Two weeks ago, Snapcraft reached its fifth milestone release, 5.0. This version brings in a number of significant changes, including the removal of the base (core) snap, which has been relegated to the 4.X channel track. For snap developers, especially those working in mixed environments, the availability of the first preview release of Snapcraft for Windows(!) will more likely be the interesting piece of good news.
Since its inception, the goal of Snapcraft has been to provide a robust, friendly development platform, regardless of your choice of operating system. The original Linux support has since been extended to macOS and now, Windows. You can build your snaps inside a Windows system, or upload them to the store, without having to have a Linux machine handy.
Caution, uncharted territory ahead!
Before you move on, please note that this is an initial, preview release. Some functionality may be missing, or things may not work as well as they should. We welcome tinkerers, early adopters and enthusiasts to take a look at the software, and provide any feedback they have.
Snapcraft comes with a single, guided GUI installer. You can configure the program for your own user (for which you don’t need administrative privileges), or for all users. The installer will also add the snapcraft executable to your path, so you can run the commands in any terminal or PowerShell window.
Once snapcraft is installed, you can run any snapcraft command. For instance, you may try to run snapcraft without a valid snapcraft.yaml file in place, which will result in the expected error message, just like in Linux. Or login and upload snaps to the store. You can also build snaps, but this requires some additional setup.
Building snaps in Windows
Snapcraft utilizes Multipass, a virtualization technology, as its backend engine for creating isolated Linux build instances, inside which snaps are built, without touching your underlying operating system in any way. In Linux, you can use either Multipass or LXD backends. In Windows, at the moment, Snapcraft supports Multipass – which you can install and use regardless.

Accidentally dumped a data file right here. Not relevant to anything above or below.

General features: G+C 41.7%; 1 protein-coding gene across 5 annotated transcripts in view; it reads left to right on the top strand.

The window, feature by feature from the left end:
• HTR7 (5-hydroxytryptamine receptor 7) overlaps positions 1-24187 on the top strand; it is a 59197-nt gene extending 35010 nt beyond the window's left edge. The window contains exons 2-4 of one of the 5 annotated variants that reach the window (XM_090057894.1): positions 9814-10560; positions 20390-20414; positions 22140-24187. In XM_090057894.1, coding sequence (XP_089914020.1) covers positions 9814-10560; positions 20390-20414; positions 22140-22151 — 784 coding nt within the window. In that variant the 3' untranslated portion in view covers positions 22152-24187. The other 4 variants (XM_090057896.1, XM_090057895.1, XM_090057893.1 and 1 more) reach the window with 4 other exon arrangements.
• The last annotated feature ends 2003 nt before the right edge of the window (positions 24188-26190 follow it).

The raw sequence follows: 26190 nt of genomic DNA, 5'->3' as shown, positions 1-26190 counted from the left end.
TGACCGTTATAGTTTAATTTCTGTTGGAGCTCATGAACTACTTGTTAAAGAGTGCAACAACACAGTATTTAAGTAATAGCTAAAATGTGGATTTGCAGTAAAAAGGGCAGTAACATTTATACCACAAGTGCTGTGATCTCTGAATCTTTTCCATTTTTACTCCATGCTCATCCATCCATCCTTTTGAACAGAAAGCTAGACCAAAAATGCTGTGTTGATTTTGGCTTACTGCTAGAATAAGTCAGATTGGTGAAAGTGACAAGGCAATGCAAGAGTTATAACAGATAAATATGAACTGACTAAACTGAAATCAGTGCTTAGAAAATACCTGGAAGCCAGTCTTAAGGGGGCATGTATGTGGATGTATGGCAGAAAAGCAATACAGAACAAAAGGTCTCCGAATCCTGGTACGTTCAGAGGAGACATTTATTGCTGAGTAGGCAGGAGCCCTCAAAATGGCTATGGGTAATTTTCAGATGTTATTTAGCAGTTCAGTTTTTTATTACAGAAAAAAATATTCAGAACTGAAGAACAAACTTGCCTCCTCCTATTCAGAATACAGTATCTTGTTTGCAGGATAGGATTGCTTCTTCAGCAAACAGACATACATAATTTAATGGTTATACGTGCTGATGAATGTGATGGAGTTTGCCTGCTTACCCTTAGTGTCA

Multipass relies on the Hyper-V technology. This means you can use Snapcraft to build snaps only on those versions of Windows that offer this technology (Pro and higher). If you are not sure, you might want to wait out the early preview period until the bugs and issues are ironed out.
Conversely, if you really are into testing the bleeding-edge technologies, Snapcraft can also be installed and used in the Dev builds of Windows 11.
Some possible snags
If you’re curious how the whole thing works, but don’t necessarily want to run the commands yourself, here are some of the possible issues you may encounter. For example, you might try to run snapcraft (and build snaps) on a Home edition of Windows, which will eventually result in a failure, as Multipass cannot be configured on this version of the operating system.
Downloading 'multipass-1.7.0%2Bwin-win64.exe'[===========================] 100%
Verified installer successfully…
Failed to install Multipass: 'installation did not complete successfully'
Please install manually. You can find the latest release at:
Alternatively, you may be using the Professional version, but the Hyper-V technology hasn’t been installed and configured. You will need to manually do this yourself, restart your system, and then run Snapcraft again.
Verified installer successfully…
Multipass installation completed successfully.
Waiting for multipass…
Launching a VM.
launch failed: The Hyper-V Windows feature is disabled. Please enable by using the following
command in an Administrator Powershell and reboot:
Enable-WindowsOptionalFeature -Online -FeatureName Microsoft-Hyper-V -All
An error occurred with the instance when trying to launch with 'multipass': returned exit code 2.
Ensure that 'multipass' is setup correctly and try again.
Finally, once you get Multipass working, you need to make sure that the networking stack is configured properly, and that there are no firewall rules in place, which might prevent the virtual machines from communicating with the host and the Internet – to be able to download and setup the Ubuntu images for the snap build environment.
Snapcraft for Windows is an important addition to the snap ecosystem, offering developers across the operating system board to create and publish their applications with ease. At the moment, there might be some rough edges, but you can already make decent progress and test the functionality, including store-related commands and perhaps even build operations. We’d also appreciate feedback, so if you have anything to share, please join our forum and let us know what you think.
Photo by Nikola Johnny Mirkovic on Unsplash.